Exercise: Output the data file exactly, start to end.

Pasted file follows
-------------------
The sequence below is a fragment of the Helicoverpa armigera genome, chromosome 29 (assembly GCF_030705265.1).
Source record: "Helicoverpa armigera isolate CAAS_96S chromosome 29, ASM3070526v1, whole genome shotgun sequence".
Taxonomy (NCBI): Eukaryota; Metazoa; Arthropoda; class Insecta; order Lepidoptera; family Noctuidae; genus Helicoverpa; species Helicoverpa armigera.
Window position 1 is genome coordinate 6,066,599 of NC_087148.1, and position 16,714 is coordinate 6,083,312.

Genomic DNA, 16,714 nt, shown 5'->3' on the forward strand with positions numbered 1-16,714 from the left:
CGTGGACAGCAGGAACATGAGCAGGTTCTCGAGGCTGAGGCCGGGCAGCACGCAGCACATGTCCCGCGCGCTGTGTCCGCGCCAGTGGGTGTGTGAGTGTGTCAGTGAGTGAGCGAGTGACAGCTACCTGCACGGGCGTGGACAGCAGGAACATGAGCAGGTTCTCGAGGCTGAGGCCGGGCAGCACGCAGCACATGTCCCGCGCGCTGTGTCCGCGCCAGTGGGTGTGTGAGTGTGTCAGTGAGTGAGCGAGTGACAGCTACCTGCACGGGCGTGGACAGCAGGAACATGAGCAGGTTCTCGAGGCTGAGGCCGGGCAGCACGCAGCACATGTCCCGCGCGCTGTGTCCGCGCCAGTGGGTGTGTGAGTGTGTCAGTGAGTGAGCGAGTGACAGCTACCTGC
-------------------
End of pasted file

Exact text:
The sequence below is a fragment of the Helicoverpa armigera genome, chromosome 29 (assembly GCF_030705265.1).
Source record: "Helicoverpa armigera isolate CAAS_96S chromosome 29, ASM3070526v1, whole genome shotgun sequence".
Taxonomy (NCBI): Eukaryota; Metazoa; Arthropoda; class Insecta; order Lepidoptera; family Noctuidae; genus Helicoverpa; species Helicoverpa armigera.
Window position 1 is genome coordinate 6,066,599 of NC_087148.1, and position 16,714 is coordinate 6,083,312.

Genomic DNA, 16,714 nt, shown 5'->3' on the forward strand with positions numbered 1-16,714 from the left:
CGTGGACAGCAGGAACATGAGCAGGTTCTCGAGGCTGAGGCCGGGCAGCACGCAGCACATGTCCCGCGCGCTGTGTCCGCGCCAGTGGGTGTGTGAGTGTGTCAGTGAGTGAGCGAGTGACAGCTACCTGCACGGGCGTGGACAGCAGGAACATGAGCAGGTTCTCGAGGCTGAGGCCGGGCAGCACGCAGCACATGTCCCGCGCGCTGTGTCCGCGCCAGTGGGTGTGTGAGTGTGTCAGTGAGTGAGCGAGTGACAGCTACCTGCACGGGCGTGGACAGCAGGAACATGAGCAGGTTCTCGAGGCTGAGGCCGGGCAGCACGCAGCACATGTCCCGCGCGCTGTGTCCGCGCCAGTGGGTGTGTGAGTGTGTCAGTGAGTGAGCGAGTGACAGCTACCTGC